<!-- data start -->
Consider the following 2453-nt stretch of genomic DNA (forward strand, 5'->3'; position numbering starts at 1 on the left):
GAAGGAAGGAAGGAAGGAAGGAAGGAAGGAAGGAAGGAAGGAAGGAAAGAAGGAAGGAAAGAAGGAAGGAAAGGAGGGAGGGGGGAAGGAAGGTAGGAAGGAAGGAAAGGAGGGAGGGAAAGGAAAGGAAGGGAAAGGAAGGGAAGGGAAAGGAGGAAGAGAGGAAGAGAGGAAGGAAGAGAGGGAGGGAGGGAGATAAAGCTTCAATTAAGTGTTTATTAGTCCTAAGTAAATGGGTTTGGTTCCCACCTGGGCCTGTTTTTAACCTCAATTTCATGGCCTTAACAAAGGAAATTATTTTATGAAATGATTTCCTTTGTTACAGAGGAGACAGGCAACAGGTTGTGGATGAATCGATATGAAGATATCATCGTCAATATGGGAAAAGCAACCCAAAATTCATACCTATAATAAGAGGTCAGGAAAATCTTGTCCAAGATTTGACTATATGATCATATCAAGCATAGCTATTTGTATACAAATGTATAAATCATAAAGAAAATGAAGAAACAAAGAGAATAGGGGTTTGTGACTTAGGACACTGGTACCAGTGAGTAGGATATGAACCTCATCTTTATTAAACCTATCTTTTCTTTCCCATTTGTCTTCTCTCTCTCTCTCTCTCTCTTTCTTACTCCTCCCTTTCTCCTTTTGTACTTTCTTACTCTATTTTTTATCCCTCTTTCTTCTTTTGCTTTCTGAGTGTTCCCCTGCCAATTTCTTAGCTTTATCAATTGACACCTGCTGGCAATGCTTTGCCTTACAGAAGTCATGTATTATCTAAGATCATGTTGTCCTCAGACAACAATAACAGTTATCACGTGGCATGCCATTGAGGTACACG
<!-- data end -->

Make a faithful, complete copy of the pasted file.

Consider the following 2453-nt stretch of genomic DNA (forward strand, 5'->3'; position numbering starts at 1 on the left):
GAAGGAAGGAAGGAAGGAAGGAAGGAAGGAAGGAAGGAAGGAAGGAAAGAAGGAAGGAAAGAAGGAAGGAAAGGAGGGAGGGGGGAAGGAAGGTAGGAAGGAAGGAAAGGAGGGAGGGAAAGGAAAGGAAGGGAAAGGAAGGGAAGGGAAAGGAGGAAGAGAGGAAGAGAGGAAGGAAGAGAGGGAGGGAGGGAGATAAAGCTTCAATTAAGTGTTTATTAGTCCTAAGTAAATGGGTTTGGTTCCCACCTGGGCCTGTTTTTAACCTCAATTTCATGGCCTTAACAAAGGAAATTATTTTATGAAATGATTTCCTTTGTTACAGAGGAGACAGGCAACAGGTTGTGGATGAATCGATATGAAGATATCATCGTCAATATGGGAAAAGCAACCCAAAATTCATACCTATAATAAGAGGTCAGGAAAATCTTGTCCAAGATTTGACTATATGATCATATCAAGCATAGCTATTTGTATACAAATGTATAAATCATAAAGAAAATGAAGAAACAAAGAGAATAGGGGTTTGTGACTTAGGACACTGGTACCAGTGAGTAGGATATGAACCTCATCTTTATTAAACCTATCTTTTCTTTCCCATTTGTCTTCTCTCTCTCTCTCTCTCTCTTTCTTACTCCTCCCTTTCTCCTTTTGTACTTTCTTACTCTATTTTTTATCCCTCTTTCTTCTTTTGCTTTCTGAGTGTTCCCCTGCCAATTTCTTAGCTTTATCAATTGACACCTGCTGGCAATGCTTTGCCTTACAGAAGTCATGTATTATCTAAGATCATGTTGTCCTCAGACAACAATAACAGTTATCACGTGGCATGCCATTGAGGTACACG